So once again, I decided to look elsewhere, and the highest player on my overall list was Maurice Jones-Drew. It wasn’t exactly my plan to go so running back heavy in the first few rounds, but as I laid out in the opening to this article, I try to go with the best player available for the first 4-5 rounds, regardless of positional need.


I would probably take back the MJD pick today, with the reports that have come out since this draft ended about lingering rehabilitation issues going back to his Lisfranc injury. I maybe should have been more flexible with the “best player” approach and taken someone younger to compliment McCoy and Murray, like one of the rookie running backs who were all there at this point.

Still, if healthy, MJD has RB1 upside for a 2-3 year window in my opinion, and getting a bell cow back in the mid-fourthround is excellent value if all of his issues end up being insignificant, which I expect them to be. Taking MJD pretty much commits me to a “win now” team, which I am more than okay with.

Round Five

I faced a very interesting dilemma in the fifth round as there was a confluence of several different significant circumstances:

  • I was approaching the point in the draft at which I would strongly consider the positional needs of my team when making a pick.
  • With a team makeup of one TE and three RB’s, I had a very clear and urgent need at the WR position, which was becoming increasingly thin.
  • The fifth round is the first round in which I would consider drafting a quarterback. Of the eleven top tier quarterbacks I mentioned during the pre-draft preparation, nine of them were taken. The two remaining from that list were Tom Brady and Peyton Manning.

Lastly, I received an extremely favorable trade proposal to move down an entire round:

I give:

5.07, 9.10, 10.11

Other team gives:

6.09, 7.04, 9.04

The decision I faced here offers an excellent opportunity to discuss how my draft strategy changes as I transition away from the overall top 50 list and move towards a more roster-specific approach. Around this time, I begin making “mini” rankings between each of my picks that take positional need into account – that simply allows me to always think in terms of who I’m going to be looking at (at least) one pick ahead of where I am.

When I received this offer to move down from 5.07 all the way to 6.09 (a 15 pick drop), I put together the following list ranking my next 15 players. Keep in mind that I still had my own pick at 6.03 as well:



QB Tom Brady



QB Peyton Manning



WR Danny Amendola



WR Tavon Austin



WR Wes Welker



WR Justin Blackmon



WR Josh Gordon



WR Greg Jennings



WR Pierre Garcon



WR Antonio Brown



WR Marques Colston



RB Chris Ivory



RB Ryan Mathews



QB Tony Romo



TE Jason Witten

As you can see, this list is highly individualized to the team I had drafted up until this point. Brady and Manning were at the top of my list because they were the last two quarterbacks in my top tier, and after those two, wide receiver was clearly the highest priority. I actually like Chris Ivory quite a bit, and would be intrigued with Ryan Mathews in this range, but not at the expense of ignoring wide receiver or quarterback yet again with this specific roster.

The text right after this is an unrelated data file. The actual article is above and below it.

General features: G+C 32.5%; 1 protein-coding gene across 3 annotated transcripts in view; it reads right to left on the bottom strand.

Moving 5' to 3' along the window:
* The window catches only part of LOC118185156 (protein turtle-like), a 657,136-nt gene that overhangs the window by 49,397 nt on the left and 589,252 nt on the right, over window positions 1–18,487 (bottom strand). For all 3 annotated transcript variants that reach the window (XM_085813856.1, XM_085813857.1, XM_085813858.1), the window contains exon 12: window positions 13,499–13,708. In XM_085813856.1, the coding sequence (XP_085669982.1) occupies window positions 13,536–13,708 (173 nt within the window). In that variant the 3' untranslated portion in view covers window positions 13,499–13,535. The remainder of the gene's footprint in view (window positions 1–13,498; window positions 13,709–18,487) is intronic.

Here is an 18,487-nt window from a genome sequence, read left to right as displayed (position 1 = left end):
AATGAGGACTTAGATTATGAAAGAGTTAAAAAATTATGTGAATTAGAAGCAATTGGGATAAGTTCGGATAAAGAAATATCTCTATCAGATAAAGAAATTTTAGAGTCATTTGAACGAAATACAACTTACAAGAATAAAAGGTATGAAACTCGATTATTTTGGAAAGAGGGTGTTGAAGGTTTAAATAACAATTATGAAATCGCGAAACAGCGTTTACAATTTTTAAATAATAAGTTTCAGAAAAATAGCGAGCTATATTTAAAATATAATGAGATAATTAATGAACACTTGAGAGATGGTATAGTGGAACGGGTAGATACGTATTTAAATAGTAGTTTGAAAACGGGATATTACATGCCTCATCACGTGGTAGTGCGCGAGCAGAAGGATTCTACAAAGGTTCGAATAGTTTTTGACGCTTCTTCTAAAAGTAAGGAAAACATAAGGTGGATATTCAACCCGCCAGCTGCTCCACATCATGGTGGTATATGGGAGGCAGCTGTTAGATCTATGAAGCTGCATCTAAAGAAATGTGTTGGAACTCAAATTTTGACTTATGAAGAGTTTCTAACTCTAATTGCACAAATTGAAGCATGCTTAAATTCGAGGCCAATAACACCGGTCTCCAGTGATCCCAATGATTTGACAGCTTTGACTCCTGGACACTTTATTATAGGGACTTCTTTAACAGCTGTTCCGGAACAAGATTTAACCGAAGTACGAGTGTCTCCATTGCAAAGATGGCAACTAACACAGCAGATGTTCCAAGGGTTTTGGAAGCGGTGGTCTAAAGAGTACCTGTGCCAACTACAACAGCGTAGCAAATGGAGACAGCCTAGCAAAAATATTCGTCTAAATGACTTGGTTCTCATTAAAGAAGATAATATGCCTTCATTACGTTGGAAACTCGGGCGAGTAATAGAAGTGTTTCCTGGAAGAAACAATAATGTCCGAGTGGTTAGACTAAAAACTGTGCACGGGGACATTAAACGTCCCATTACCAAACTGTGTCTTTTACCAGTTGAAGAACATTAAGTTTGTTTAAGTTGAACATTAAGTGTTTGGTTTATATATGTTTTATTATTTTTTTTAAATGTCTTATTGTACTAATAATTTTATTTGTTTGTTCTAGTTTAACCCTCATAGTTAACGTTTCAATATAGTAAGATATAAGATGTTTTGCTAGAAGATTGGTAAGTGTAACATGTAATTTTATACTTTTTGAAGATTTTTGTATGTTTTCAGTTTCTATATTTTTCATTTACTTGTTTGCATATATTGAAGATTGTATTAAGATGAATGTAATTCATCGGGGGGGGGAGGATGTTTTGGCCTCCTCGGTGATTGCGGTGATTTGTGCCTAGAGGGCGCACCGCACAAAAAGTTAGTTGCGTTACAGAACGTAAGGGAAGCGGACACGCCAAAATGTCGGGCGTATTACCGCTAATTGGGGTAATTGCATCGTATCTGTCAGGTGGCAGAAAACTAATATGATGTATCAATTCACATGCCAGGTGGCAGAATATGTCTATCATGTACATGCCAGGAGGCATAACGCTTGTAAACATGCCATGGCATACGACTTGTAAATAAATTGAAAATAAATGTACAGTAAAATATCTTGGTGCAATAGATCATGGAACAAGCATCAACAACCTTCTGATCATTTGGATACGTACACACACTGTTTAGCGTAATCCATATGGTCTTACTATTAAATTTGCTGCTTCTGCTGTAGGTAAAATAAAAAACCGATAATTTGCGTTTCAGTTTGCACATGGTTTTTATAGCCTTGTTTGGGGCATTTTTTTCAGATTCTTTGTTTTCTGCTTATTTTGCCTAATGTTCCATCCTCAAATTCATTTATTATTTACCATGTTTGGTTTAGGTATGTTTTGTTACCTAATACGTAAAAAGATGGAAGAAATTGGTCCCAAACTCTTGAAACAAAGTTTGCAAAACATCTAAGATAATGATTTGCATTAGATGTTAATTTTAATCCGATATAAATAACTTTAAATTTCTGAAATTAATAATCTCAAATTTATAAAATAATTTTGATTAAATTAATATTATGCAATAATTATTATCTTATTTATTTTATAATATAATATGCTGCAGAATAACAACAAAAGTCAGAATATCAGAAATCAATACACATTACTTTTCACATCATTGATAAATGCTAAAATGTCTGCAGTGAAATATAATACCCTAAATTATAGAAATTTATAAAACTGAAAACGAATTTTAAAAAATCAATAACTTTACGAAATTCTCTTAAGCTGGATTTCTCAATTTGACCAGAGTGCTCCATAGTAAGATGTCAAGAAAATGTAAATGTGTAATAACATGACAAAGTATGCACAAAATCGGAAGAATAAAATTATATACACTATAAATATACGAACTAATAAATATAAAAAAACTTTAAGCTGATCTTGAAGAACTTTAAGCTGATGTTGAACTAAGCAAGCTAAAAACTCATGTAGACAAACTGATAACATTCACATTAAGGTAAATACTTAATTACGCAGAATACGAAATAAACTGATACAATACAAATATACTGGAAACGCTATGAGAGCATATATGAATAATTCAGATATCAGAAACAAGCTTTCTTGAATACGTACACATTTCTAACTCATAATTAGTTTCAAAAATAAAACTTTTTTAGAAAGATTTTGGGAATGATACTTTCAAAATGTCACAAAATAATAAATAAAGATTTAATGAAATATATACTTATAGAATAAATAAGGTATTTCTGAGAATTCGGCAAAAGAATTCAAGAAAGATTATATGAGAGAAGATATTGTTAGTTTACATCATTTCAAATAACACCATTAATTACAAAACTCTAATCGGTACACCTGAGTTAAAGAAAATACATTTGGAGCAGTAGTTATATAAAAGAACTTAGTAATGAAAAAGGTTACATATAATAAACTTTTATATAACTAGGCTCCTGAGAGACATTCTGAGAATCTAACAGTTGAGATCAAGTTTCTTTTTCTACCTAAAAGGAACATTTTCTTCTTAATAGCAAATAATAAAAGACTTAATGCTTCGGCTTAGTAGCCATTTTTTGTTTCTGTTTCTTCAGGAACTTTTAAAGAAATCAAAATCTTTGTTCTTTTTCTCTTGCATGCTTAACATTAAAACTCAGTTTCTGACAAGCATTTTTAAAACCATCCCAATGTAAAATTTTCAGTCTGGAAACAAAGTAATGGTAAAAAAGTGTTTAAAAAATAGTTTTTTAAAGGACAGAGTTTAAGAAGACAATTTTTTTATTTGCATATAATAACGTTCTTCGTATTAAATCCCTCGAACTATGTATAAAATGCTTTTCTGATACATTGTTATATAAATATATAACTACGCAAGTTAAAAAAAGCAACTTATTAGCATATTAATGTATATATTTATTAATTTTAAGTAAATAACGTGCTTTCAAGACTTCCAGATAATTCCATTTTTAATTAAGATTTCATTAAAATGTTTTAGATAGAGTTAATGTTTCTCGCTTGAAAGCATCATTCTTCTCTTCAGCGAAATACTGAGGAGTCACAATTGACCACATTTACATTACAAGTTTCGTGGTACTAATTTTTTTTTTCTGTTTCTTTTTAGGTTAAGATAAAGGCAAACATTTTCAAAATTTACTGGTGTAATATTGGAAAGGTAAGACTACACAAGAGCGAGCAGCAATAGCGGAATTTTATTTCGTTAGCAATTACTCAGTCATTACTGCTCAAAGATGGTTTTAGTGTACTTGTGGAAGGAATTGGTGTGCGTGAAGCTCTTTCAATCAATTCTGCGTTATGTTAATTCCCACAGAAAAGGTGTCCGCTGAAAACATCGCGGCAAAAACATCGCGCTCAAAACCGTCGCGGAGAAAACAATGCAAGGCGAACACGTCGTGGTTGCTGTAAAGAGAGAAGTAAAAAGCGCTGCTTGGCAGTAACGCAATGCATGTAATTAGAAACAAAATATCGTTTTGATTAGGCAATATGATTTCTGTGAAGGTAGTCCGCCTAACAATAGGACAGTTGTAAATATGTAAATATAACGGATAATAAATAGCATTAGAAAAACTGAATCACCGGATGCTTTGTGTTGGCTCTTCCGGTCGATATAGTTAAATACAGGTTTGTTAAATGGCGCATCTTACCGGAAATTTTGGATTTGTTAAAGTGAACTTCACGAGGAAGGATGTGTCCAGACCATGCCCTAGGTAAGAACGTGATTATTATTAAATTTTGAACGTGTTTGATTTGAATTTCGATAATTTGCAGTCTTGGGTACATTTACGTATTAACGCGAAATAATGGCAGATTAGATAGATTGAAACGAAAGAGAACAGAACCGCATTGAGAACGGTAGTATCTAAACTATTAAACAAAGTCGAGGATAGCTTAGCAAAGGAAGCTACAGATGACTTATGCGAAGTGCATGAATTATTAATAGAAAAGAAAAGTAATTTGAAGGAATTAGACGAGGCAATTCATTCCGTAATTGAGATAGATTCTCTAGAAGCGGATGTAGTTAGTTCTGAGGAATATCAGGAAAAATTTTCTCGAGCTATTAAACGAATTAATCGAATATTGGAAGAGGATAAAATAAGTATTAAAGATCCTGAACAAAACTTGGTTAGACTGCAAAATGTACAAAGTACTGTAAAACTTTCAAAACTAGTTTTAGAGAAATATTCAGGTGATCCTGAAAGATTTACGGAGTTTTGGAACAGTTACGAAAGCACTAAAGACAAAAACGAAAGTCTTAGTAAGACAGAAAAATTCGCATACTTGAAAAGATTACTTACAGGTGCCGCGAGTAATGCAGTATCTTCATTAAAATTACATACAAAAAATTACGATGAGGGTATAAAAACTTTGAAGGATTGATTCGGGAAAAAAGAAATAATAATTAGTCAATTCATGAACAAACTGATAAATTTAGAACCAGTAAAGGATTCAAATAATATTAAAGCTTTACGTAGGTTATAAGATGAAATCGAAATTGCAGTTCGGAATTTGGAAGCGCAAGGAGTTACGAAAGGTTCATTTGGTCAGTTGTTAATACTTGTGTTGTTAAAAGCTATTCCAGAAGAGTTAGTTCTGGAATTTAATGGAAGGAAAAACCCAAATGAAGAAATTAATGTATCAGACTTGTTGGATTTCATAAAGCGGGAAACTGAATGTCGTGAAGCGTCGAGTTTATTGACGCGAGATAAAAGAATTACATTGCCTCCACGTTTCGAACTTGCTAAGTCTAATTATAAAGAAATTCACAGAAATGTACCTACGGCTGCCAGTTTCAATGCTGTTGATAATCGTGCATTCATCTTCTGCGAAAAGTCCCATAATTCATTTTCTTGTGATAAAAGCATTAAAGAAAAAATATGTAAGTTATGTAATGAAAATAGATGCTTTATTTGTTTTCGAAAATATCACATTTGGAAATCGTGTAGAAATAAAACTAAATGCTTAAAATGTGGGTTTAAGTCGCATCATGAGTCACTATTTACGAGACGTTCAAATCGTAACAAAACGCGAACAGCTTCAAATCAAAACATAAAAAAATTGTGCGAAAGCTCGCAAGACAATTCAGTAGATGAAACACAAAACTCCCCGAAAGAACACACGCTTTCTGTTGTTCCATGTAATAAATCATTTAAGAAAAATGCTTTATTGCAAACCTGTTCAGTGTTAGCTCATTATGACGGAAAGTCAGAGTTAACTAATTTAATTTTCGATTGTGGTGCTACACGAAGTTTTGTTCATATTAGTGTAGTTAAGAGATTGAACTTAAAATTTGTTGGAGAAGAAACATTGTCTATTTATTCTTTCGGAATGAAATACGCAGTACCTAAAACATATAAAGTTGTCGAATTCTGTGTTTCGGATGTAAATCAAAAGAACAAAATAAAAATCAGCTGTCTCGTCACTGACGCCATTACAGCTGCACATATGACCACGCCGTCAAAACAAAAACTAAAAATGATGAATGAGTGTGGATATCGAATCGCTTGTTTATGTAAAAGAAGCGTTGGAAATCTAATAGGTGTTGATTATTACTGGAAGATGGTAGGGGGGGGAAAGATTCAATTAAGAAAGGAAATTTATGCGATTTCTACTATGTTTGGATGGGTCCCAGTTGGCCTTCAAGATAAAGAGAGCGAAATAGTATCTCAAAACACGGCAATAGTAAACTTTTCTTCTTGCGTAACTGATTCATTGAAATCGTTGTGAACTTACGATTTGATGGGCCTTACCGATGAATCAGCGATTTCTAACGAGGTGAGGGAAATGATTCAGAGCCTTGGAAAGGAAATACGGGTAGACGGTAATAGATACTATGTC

This list allows me to consider the trade and ask myself “What the absolute worst -case scenario is for me if I take this trade?”  While the trade involves moving down from 5.07 to 6.09, in order to answer this question, I still have to consider the 6.03 pick as well since it’s the next time I’m up.

According to my mini-rankings, my worst-case scenario if I moved down to 6.09 would be Pierre Garcon and Jason Witten. If I stayed put at 5.07, my worst-case scenario would be Tom Brady and Pierre Garcon. Of course the worst-case scenarios are unlikely to happen with a list this long because it would require the rest of the league drafting every single player on it. Still, I find that it is a very valuable way to look at hypothetical post-trade outcomes.

Ultimately, I accepted the trade for a couple of reasons. First, I took a look at the roster makeup of the teams drafting between 5.07 and 6.09 and saw only one or two of them was likely to take a quarterback, increasing the chances that one of Manning or Brady would make it to 6.03.

Secondly, and probably more importantly, was the massive upgrade from 9.10 to 7.04. I felt it was particularly significant because I had neglected receiver so far, and moving up from the ninth round to the seventh would essentially gave me the opportunity to grab an extra quality receiver. My tier 2 receivers were all but gone, but with 6.03, 6.09, 7.04, and 7.07, I felt pretty good about my chances of taking a starting QB, and three quality starting WR’s from m third tier.

My only concern with taking this trade was that I had to gamble that Brady or Manning would make it back to me in the sixth round. If I missed both of those players, I would have felt that my team was behind at both the QB and WR positions. Ultimately, however, I could not pass up on the value the trade represented, so I crossed my fingers, and accepted.


How I felt about this trade was always going to depend on whether or not I landed Brady or Manning…which will be discussed in the next article in this series.

At this point, through five rounds, my roster is:

LeSean McCoy

DeMarco Murray

Maurice Jones-Drew

Rob Gronkowski

Hardly the ideal start to a PPR roster, but it’s always way too early to hand in a final verdict. I will say that at this point, I definitely felt like my work was cut out for me, but at least I was armed with four picks in the next two rounds.

To reserve your spot next  in next year’s DFWC, visit

Thanks for reading, I hope you were able to find some useful information for your own startups. I’m always available for questions/comments on Twitter (@mjreardon) or just comment here on the article and I’ll respond.